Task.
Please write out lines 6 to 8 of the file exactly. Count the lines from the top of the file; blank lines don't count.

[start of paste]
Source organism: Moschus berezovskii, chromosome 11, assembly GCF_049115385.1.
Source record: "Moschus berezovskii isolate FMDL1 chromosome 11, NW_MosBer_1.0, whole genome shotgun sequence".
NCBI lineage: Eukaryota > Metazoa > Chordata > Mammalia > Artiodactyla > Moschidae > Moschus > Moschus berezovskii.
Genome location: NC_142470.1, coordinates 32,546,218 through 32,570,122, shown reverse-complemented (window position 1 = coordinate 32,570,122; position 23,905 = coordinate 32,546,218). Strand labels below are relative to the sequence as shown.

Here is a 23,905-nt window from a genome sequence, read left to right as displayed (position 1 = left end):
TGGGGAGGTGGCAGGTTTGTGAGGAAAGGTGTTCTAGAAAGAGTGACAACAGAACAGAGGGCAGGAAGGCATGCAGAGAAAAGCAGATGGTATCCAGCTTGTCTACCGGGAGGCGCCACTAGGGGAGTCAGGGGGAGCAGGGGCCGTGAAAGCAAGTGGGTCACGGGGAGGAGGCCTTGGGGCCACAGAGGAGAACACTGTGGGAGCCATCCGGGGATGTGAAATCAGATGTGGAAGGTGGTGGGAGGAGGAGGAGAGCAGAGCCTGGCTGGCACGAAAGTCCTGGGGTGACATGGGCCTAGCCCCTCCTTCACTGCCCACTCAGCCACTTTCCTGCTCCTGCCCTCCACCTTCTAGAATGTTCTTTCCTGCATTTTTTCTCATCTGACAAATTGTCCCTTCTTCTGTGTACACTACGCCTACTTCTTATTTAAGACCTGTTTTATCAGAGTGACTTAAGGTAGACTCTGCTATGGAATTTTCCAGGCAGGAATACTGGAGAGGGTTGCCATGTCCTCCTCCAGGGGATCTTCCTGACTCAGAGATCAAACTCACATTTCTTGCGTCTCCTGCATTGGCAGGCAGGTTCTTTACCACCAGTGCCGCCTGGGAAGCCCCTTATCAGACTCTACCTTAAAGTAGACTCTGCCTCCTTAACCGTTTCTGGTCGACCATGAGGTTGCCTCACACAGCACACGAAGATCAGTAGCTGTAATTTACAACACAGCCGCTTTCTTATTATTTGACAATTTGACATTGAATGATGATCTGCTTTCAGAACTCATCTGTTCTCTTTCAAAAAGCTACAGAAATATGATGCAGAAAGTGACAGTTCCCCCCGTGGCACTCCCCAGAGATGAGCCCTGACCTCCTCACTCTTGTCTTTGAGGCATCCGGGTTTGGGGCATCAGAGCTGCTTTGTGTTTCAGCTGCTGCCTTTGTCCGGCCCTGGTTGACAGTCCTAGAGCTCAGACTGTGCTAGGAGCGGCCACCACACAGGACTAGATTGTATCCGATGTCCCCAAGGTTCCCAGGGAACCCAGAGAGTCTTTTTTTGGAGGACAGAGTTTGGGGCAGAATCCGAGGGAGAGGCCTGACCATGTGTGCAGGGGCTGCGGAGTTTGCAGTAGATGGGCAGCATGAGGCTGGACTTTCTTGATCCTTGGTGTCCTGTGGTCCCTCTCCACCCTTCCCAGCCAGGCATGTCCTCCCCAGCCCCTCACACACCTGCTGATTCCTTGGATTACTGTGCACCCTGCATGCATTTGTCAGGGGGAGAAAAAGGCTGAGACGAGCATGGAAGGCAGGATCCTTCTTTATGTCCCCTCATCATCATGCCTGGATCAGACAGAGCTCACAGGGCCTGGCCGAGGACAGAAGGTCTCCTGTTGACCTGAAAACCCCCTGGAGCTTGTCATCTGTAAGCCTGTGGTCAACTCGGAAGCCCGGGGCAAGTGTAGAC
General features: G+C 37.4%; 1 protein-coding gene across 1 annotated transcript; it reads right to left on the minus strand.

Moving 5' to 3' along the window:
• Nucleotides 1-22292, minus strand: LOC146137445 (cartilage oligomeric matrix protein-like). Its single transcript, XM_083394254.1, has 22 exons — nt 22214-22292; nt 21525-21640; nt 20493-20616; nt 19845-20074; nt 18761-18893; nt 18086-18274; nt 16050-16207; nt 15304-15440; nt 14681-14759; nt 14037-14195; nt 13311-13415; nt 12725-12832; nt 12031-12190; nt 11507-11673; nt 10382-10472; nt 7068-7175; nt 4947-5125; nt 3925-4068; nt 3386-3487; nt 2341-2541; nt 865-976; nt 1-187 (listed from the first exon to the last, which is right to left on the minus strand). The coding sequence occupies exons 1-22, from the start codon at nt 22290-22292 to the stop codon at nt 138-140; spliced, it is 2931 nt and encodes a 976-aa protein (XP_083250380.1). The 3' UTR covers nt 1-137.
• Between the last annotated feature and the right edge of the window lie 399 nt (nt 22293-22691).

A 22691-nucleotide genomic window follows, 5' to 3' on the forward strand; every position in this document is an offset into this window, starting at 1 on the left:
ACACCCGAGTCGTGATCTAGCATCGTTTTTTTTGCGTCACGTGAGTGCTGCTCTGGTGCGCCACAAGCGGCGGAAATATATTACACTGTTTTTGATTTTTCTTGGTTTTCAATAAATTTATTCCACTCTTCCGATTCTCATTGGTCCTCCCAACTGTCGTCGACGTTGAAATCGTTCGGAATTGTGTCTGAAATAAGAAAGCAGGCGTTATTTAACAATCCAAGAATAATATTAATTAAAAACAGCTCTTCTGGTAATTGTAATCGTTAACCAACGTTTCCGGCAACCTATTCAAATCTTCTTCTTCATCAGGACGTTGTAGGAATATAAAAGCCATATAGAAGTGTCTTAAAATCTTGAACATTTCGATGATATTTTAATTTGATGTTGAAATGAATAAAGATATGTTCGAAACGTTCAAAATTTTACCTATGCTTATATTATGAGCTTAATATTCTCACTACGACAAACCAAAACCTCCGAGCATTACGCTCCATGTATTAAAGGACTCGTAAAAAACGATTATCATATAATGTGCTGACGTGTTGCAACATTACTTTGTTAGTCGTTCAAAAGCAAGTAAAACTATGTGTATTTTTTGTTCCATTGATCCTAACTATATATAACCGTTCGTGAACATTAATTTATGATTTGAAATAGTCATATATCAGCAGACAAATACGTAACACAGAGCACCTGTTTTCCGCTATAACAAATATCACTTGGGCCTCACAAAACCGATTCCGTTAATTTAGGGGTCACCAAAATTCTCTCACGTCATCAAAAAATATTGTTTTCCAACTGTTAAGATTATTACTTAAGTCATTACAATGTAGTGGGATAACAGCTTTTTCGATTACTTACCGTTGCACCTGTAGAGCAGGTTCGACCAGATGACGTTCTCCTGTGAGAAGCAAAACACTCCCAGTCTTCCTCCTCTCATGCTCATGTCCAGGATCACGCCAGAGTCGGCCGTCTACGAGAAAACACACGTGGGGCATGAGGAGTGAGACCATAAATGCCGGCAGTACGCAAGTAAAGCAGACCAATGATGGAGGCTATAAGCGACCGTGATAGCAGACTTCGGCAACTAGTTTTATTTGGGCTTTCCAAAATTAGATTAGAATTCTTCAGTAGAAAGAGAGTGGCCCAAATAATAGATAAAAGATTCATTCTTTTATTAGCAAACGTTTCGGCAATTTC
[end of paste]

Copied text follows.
TGGGGAGGTGGCAGGTTTGTGAGGAAAGGTGTTCTAGAAAGAGTGACAACAGAACAGAGGGCAGGAAGGCATGCAGAGAAAAGCAGATGGTATCCAGCTTGTCTACCGGGAGGCGCCACTAGGGGAGTCAGGGGGAGCAGGGGCCGTGAAAGCAAGTGGGTCACGGGGAGGAGGCCTTGGGGCCACAGAGGAGAACACTGTGGGAGCCATCCGGGGATGTGAAATCAGATGTGGAAGGTGGTGGGAGGAGGAGGAGAGCAGAGCCTGGCTGGCACGAAAGTCCTGGGGTGACATGGGCCTAGCCCCTCCTTCACTGCCCACTCAGCCACTTTCCTGCTCCTGCCCTCCACCTTCTAGAATGTTCTTTCCTGCATTTTTTCTCATCTGACAAATTGTCCCTTCTTCTGTGTACACTACGCCTACTTCTTATTTAAGACCTGTTTTATCAGAGTGACTTAAGGTAGACTCTGCTATGGAATTTTCCAGGCAGGAATACTGGAGAGGGTTGCCATGTCCTCCTCCAGGGGATCTTCCTGACTCAGAGATCAAACTCACATTTCTTGCGTCTCCTGCATTGGCAGGCAGGTTCTTTACCACCAGTGCCGCCTGGGAAGCCCCTTATCAGACTCTACCTTAAAGTAGACTCTGCCTCCTTAACCGTTTCTGGTCGACCATGAGGTTGCCTCACACAGCACACGAAGATCAGTAGCTGTAATTTACAACACAGCCGCTTTCTTATTATTTGACAATTTGACATTGAATGATGATCTGCTTTCAGAACTCATCTGTTCTCTTTCAAAAAGCTACAGAAATATGATGCAGAAAGTGACAGTTCCCCCCGTGGCACTCCCCAGAGATGAGCCCTGACCTCCTCACTCTTGTCTTTGAGGCATCCGGGTTTGGGGCATCAGAGCTGCTTTGTGTTTCAGCTGCTGCCTTTGTCCGGCCCTGGTTGACAGTCCTAGAGCTCAGACTGTGCTAGGAGCGGCCACCACACAGGACTAGATTGTATCCGATGTCCCCAAGGTTCCCAGGGAACCCAGAGAGTCTTTTTTTGGAGGACAGAGTTTGGGGCAGAATCCGAGGGAGAGGCCTGACCATGTGTGCAGGGGCTGCGGAGTTTGCAGTAGATGGGCAGCATGAGGCTGGACTTTCTTGATCCTTGGTGTCCTGTGGTCCCTCTCCACCCTTCCCAGCCAGGCATGTCCTCCCCAGCCCCTCACACACCTGCTGATTCCTTGGATTACTGTGCACCCTGCATGCATTTGTCAGGGGGAGAAAAAGGCTGAGACGAGCATGGAAGGCAGGATCCTTCTTTATGTCCCCTCATCATCATGCCTGGATCAGACAGAGCTCACAGGGCCTGGCCGAGGACAGAAGGTCTCCTGTTGACCTGAAAACCCCCTGGAGCTTGTCATCTGTAAGCCTGTGGTCAACTCGGAAGCCCGGGGCAAGTGTAGAC
General features: G+C 37.4%; 1 protein-coding gene across 1 annotated transcript; it reads right to left on the minus strand.

Moving 5' to 3' along the window: